10 Arraignment Last appearance in court before trial Last appearance in court before trial Purpose: defendant makes plea : Purpose: defendant makes plea : - Guilty—Judge ensures that this is an informed, voluntary plea - Guilty—Judge ensures that this is an informed, voluntary plea – Not guilty – Not guilty – Nolo contendre—”I will not contest it” – Nolo contendre—”I will not contest it” Protects defendant in case of civil suits Protects defendant in case of civil suits If not guilty, trial date is set If not guilty, trial date is set

11 Pretrial Motions By defense: By defense: – Motion to dismiss – Motion to dismiss – Motion to exclude evidence – Motion to exclude evidence – Motion of change of venue – Motion of change of venue Others: Others: – Motion for summary judgment – Motion for summary judgment Only when facts are stipulated Only when facts are stipulated

12 Jury Selection Jury panel: citizens summoned for jury duty Jury panel: citizens summoned for jury duty Often, potential jurors must complete a juror questionnaire Often, potential jurors must complete a juror questionnaire Potential jurors are also questioned under oath by judge and attorneys Potential jurors are also questioned under oath by judge and attorneys Can be dismissed for cause or via peremptory challenges Can be dismissed for cause or via peremptory challenges – Recently, use of peremptories has come underscrutiny – Recently, use of peremptories has come underscrutiny

13 Trial Proceedings Opening Statements Opening Statements Case for Plaintiff (Prosecution) Case for Plaintiff (Prosecution) – Burden of Proof : beyond a reasonable doubt – Burden of Proof : beyond a reasonable doubt – Direct, Cross-examination, Redirect examination, Recross-examination – Direct, Cross-examination, Redirect examination, Recross-examination Case for Defendant Case for Defendant Plaintiff’s rebuttal Plaintiff’s rebuttal – Can only respond to evidence presented in defendant’s case – Can only respond to evidence presented in defendant’s case Closing Arguments Closing Arguments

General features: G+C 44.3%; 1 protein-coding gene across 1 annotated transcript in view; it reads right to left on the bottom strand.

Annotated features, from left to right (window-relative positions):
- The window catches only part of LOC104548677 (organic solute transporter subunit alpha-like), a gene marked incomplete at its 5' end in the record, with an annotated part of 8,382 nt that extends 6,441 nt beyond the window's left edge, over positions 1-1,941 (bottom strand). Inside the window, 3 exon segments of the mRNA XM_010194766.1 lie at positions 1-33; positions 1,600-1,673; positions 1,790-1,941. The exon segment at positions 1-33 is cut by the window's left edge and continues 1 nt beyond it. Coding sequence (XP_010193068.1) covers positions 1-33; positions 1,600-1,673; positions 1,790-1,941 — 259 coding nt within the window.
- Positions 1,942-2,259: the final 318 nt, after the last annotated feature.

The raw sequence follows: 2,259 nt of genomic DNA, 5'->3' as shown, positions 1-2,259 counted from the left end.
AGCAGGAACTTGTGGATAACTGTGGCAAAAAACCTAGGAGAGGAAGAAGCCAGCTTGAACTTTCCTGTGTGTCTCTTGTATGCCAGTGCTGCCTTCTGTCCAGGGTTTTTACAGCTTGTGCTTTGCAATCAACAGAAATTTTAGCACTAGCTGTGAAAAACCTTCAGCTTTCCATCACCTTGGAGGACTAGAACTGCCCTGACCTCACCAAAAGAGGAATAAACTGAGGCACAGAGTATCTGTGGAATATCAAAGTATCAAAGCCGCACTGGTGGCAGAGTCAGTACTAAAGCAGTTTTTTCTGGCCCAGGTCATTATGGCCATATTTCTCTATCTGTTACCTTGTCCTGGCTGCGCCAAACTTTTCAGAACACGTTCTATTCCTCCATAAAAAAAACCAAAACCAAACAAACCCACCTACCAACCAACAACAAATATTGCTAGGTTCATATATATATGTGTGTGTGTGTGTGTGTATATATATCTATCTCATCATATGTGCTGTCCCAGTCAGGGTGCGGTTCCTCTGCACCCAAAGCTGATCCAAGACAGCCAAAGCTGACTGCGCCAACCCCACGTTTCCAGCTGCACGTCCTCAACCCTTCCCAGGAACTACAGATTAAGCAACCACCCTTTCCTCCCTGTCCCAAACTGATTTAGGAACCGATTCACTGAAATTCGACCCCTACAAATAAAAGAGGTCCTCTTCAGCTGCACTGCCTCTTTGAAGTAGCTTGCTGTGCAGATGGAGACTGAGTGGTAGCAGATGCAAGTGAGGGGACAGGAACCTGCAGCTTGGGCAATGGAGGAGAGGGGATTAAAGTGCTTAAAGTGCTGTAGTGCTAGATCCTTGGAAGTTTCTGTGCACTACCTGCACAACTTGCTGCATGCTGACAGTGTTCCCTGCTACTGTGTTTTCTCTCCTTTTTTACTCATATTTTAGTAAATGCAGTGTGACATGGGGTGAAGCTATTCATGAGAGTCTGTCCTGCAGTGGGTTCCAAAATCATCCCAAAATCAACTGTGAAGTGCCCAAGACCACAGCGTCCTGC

14 Trial Proceedings Jury Instructions Jury Instructions – Instructions on matters of law to the jury; how to decide case, explanation of burden of proof, how to evaluate evidence, role of juror, presumption of innocence, etc. – Instructions on matters of law to the jury; how to decide case, explanation of burden of proof, how to evaluate evidence, role of juror, presumption of innocence, etc. Do Not Copy– Example on witness testimony: “You are not bound to decide according to the testimony of a number of witnesses, which does not convince you, as against the testimony of a smaller number or other evidence, which is more convincing to you. Do Not Copy– Example on witness testimony: “You are not bound to decide according to the testimony of a number of witnesses, which does not convince you, as against the testimony of a smaller number or other evidence, which is more convincing to you. The testimony of one witness worthy of belief is sufficient to prove any fact…The test is not the number of witnesses, but the convincing form of the evidence.” The testimony of one witness worthy of belief is sufficient to prove any fact…The test is not the number of witnesses, but the convincing form of the evidence.”

15 Trial Proceedings Jury Deliberations Jury Deliberations – Often pretty quick – Often pretty quick – If deadlocked, judge may declare mistrial or tell the jury to, essentially, try harder – If deadlocked, judge may declare mistrial or tell the jury to, essentially, try harder Sentencing Sentencing – Judge decides sentence, unless capital case – Judge decides sentence, unless capital case – Often statues define “range” for sentence— – Often statues define “range” for sentence— Mandatory sentencing laws Mandatory sentencing laws – “Aggravating” and “Mitigating” factors – “Aggravating” and “Mitigating” factors

16 Post-trial Appeals – Convicted defendants have a right to one – Convicted defendants have a right to one appeal appeal – Must be a reversible error of law – Must be a reversible error of law – Generally, cannot appeal the sentence – Generally, cannot appeal the sentence – Few appeal, fewer are successful – Few appeal, fewer are successful – Concern for workload of (particularly federal) courts has led to limits on secondary appeals – Concern for workload of (particularly federal) courts has led to limits on secondary appeals